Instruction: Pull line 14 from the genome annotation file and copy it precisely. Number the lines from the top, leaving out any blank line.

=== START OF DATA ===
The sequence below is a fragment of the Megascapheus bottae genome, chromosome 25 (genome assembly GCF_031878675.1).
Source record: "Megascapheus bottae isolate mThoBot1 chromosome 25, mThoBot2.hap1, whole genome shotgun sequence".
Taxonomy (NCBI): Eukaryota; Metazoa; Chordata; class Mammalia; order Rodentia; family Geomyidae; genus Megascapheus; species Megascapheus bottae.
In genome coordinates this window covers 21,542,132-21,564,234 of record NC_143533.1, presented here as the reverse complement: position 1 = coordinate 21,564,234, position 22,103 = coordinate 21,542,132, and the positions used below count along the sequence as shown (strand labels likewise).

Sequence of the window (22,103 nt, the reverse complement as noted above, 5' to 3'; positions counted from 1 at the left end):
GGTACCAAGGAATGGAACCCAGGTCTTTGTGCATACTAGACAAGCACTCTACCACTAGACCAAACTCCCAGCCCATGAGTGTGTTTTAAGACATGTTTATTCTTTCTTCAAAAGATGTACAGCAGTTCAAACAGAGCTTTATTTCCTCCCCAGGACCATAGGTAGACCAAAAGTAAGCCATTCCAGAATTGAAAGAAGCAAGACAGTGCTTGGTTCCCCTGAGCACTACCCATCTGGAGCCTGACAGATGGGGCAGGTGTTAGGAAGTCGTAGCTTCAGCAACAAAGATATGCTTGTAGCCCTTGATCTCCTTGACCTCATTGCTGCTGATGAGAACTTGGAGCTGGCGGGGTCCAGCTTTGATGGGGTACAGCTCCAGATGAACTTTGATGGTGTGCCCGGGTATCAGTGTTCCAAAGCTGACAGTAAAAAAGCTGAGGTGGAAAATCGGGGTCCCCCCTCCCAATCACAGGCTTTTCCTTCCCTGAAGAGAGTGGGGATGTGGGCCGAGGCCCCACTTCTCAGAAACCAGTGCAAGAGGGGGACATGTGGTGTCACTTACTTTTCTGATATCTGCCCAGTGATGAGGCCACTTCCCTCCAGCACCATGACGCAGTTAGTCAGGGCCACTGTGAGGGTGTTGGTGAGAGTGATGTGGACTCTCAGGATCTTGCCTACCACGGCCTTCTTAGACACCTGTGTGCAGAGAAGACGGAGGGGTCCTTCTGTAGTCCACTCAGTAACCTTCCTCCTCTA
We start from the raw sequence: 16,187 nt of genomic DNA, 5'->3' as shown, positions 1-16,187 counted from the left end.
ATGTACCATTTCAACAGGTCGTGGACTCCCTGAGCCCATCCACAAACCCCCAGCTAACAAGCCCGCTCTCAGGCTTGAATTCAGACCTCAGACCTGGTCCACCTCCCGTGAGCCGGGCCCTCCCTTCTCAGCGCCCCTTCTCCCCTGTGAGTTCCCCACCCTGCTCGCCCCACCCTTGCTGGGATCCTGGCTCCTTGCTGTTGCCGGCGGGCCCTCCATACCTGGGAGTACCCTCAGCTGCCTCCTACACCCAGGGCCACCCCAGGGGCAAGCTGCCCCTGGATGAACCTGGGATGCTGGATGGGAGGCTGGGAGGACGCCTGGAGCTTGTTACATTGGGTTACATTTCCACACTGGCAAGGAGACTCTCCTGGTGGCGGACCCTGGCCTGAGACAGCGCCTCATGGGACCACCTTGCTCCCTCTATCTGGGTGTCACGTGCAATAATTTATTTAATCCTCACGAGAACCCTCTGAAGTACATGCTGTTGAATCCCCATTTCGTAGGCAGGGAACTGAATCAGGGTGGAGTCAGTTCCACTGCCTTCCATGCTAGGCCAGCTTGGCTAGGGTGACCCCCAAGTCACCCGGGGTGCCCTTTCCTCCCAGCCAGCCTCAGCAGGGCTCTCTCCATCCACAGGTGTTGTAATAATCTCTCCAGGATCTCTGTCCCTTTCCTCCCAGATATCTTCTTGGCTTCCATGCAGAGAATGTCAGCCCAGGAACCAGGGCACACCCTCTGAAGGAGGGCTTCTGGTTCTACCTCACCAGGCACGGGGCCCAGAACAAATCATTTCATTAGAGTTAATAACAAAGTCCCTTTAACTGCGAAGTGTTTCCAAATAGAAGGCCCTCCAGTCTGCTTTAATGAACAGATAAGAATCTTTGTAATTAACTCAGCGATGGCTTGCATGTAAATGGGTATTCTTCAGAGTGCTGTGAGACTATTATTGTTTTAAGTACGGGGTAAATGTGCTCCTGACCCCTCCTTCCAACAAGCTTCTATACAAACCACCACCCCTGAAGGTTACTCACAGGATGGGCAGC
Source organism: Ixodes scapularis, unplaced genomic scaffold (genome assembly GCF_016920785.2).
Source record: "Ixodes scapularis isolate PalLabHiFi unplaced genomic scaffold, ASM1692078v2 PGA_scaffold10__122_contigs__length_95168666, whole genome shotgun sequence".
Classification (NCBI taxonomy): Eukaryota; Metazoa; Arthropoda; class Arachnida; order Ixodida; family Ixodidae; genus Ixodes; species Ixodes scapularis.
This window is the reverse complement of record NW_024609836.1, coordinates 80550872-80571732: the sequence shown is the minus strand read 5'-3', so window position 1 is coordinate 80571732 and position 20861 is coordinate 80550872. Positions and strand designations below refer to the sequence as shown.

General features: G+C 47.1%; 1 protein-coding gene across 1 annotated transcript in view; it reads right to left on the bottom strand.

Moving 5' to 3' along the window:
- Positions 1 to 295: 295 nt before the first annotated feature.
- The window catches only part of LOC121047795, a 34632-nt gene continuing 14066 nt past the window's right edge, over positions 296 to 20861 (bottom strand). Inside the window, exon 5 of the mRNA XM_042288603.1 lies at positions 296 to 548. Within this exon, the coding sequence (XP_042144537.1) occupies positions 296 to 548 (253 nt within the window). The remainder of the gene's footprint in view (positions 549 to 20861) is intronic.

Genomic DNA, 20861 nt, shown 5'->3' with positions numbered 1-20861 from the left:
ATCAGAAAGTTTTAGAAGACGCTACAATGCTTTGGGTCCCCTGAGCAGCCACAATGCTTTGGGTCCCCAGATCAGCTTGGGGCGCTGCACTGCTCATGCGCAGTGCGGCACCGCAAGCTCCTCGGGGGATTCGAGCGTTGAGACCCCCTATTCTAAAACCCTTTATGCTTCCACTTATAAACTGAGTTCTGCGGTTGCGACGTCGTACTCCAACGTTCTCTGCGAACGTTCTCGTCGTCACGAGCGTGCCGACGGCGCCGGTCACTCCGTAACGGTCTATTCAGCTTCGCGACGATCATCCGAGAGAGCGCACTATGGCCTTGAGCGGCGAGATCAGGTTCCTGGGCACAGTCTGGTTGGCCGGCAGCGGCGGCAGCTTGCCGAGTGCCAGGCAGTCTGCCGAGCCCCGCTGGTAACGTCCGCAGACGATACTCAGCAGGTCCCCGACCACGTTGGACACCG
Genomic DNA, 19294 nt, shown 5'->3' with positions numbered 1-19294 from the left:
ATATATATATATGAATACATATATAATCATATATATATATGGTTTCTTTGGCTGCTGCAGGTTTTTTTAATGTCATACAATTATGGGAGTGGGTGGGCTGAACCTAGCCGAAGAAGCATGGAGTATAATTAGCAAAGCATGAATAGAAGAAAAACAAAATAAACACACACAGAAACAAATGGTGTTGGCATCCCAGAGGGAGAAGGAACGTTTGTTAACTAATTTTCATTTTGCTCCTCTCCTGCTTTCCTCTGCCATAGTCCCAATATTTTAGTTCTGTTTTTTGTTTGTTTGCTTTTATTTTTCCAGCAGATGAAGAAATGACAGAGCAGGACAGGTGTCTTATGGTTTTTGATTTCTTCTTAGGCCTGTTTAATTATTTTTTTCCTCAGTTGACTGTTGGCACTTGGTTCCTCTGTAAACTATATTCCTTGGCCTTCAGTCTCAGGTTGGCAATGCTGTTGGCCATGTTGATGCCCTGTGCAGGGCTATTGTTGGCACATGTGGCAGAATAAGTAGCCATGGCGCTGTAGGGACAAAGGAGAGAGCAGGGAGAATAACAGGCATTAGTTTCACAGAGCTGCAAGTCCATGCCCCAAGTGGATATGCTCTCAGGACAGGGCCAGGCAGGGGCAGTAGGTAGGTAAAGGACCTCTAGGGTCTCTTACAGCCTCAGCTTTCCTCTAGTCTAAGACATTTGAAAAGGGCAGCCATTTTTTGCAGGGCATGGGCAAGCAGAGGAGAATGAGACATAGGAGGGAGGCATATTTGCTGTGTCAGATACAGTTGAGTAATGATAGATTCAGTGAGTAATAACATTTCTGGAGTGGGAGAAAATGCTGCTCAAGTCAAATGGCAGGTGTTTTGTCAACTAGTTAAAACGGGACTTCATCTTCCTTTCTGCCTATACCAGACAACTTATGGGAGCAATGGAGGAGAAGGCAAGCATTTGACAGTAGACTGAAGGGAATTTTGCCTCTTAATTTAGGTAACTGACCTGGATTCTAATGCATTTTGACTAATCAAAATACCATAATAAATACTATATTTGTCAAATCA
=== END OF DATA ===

Moving 5' to 3' along the window: